The "real" OED (which requires a subscription to access) has a definition for this spelling:
The state or condition of being busy; busy quality or activity; = business
That's a completely separate entry from the main one:
I. The quality or state of being busy. Obs.
I. 1. Anxiety, solicitude, care; distress, uneasiness. Obs.
I. 2. Diligent labour, exertion, effort. Obs.
I. 3. Application or commitment to a task or purpose; industry, diligence. Obs.
I. 4. Eagerness, earnestness, importunity. Obs.
I. 5. Fuss, ado.
I. 5a. Trouble, difficulty. Obs.
I. 5b. Disturbance, commotion; (also) an instance of this. Obs.
I. 6. Care, attention, observance. Obs.
I. 7. Activity, briskness, motion; = busyness n. Obs.
I. 8. Mischievous or interfering activity; prying, officiousness. Obs.
II. Something with which a person is busy or occupied
(This section also contains many obsolete definitions, but it's where current usages are defined).
I know that's a lot of "cut & paste" (I did have to work on the formatting though! :). I'm probably a typical "reasonably educated" Anglophone, in that before looking it up I didn't really expect to find a "current, valid" entry for the non-standard spelling in OED.
But I'm sure I'll have used it myself many times over the years - though probably more often than not I'd have used "scare quotes" to alert my reader that I'm using a somewhat "facetious" spelling purely in order to positively and unambiguously convey the state of being busy meaning.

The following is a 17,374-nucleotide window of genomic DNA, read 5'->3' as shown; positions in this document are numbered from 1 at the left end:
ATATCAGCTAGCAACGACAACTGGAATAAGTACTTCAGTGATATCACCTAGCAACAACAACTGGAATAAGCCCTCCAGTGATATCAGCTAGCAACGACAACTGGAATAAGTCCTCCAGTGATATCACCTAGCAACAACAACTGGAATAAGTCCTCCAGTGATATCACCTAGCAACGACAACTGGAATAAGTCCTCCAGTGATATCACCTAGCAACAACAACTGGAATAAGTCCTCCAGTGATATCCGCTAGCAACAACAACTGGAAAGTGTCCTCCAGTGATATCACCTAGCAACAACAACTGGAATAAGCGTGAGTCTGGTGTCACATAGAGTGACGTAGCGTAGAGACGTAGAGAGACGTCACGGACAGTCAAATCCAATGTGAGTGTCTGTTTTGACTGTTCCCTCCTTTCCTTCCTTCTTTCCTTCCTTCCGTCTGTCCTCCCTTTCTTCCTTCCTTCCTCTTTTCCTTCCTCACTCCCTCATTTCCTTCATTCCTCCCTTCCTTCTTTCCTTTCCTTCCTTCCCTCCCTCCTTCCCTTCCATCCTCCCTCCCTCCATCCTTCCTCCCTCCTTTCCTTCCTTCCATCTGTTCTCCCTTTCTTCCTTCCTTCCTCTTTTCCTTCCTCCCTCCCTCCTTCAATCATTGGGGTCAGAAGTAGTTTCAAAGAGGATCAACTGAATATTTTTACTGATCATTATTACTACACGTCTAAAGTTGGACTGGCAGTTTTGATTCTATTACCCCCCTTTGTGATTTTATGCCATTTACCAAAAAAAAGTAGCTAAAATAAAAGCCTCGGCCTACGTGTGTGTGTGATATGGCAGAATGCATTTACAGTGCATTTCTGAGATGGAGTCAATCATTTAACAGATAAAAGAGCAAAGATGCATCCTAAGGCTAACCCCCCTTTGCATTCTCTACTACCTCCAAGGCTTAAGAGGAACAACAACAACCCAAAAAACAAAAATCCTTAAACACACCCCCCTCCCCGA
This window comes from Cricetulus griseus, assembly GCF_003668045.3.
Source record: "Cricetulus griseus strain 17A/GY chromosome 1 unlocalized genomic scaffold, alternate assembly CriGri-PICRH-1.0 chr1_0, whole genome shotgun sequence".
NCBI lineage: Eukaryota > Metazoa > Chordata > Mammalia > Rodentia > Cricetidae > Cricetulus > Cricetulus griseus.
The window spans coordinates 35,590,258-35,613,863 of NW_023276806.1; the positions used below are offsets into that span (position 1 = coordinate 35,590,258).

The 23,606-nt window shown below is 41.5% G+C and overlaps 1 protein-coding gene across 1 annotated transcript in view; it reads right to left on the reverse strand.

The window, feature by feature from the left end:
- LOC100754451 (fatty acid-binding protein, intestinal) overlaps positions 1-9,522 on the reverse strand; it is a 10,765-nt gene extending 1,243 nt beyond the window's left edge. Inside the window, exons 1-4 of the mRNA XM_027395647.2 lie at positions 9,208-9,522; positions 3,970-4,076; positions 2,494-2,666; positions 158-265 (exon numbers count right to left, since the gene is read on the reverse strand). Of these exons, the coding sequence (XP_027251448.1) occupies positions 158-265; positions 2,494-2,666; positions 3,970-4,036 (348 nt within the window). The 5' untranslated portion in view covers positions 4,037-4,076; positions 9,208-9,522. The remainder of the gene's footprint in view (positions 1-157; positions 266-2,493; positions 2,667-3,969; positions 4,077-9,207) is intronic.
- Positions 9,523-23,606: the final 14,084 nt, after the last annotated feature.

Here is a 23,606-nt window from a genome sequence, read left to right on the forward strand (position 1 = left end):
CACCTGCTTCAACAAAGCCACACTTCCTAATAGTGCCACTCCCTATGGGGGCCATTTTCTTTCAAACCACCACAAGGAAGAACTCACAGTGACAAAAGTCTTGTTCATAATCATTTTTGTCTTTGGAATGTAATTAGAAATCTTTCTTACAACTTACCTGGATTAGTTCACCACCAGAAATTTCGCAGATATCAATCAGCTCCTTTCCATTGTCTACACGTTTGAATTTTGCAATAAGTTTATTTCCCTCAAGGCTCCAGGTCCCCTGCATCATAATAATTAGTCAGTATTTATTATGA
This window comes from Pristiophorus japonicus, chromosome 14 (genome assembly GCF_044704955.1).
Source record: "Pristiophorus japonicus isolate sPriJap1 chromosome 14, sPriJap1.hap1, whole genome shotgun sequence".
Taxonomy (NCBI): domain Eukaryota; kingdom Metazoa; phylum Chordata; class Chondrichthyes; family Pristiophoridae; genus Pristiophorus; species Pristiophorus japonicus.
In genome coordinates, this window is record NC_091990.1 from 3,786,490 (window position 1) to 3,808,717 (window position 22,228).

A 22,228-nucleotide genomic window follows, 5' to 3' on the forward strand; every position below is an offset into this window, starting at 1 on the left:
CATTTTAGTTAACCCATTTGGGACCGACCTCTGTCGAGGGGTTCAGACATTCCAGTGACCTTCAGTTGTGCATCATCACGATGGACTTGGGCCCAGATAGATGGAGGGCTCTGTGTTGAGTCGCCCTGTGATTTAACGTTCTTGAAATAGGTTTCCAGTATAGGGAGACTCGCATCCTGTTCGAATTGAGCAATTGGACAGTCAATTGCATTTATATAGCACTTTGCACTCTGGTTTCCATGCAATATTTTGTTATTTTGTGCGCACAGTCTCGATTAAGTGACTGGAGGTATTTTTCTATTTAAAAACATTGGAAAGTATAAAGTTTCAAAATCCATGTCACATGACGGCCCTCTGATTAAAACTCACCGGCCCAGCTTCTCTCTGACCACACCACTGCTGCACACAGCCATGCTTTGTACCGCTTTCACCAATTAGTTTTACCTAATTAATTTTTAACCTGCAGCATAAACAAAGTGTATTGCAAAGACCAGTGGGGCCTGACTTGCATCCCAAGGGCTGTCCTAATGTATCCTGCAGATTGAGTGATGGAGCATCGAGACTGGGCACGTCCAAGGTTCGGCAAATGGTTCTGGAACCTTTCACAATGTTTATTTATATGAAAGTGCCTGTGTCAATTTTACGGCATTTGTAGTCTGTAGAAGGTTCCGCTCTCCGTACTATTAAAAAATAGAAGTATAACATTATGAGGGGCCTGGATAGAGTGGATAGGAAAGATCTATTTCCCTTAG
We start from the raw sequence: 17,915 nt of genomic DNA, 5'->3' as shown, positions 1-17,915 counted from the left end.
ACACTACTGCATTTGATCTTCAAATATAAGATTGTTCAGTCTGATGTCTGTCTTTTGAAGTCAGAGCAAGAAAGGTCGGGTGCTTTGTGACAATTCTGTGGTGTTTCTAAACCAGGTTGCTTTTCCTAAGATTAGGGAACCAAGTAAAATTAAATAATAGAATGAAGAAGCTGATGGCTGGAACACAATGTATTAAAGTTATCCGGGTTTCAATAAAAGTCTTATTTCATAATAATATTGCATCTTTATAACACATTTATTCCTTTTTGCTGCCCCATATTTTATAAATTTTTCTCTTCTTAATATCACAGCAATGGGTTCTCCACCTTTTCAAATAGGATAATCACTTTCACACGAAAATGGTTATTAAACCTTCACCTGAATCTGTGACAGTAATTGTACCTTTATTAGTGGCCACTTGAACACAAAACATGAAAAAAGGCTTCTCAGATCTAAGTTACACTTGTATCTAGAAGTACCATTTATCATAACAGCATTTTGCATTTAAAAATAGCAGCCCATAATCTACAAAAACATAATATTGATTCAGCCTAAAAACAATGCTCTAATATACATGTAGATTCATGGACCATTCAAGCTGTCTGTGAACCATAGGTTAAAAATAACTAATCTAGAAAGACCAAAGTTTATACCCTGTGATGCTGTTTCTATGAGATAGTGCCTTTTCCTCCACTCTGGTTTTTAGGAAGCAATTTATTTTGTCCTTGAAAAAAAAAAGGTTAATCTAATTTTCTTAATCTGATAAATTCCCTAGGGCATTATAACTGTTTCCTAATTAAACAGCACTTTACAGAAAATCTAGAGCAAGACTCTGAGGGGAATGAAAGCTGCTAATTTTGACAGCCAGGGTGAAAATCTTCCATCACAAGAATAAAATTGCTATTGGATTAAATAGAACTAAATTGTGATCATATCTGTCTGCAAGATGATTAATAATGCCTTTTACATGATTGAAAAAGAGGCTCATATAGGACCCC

TL;DR: The "word" has been around in English for well over 600 years, long before there was anything remotely like a standardised spelling. Ever since printed material became widespread, the i spelling has been "standard" (compare relative prevalence in that NGram link).
But the word had already acquired so many different meanings that by 1809 at least some people were attempting to reclaim the "core" sense of the word by associating it with the y spelling. Probably most people who ever use it today are like me, and think of it as...
quaint spelling, but useful if you want the semantically precise but relatively uncommon meaning.
It's a small sample size, but note that Google Books claims 27 instances of the busyness of the bee, as compared to just three for the business of the bee (none of which show the full context, so they may not even be for the sense under consideration).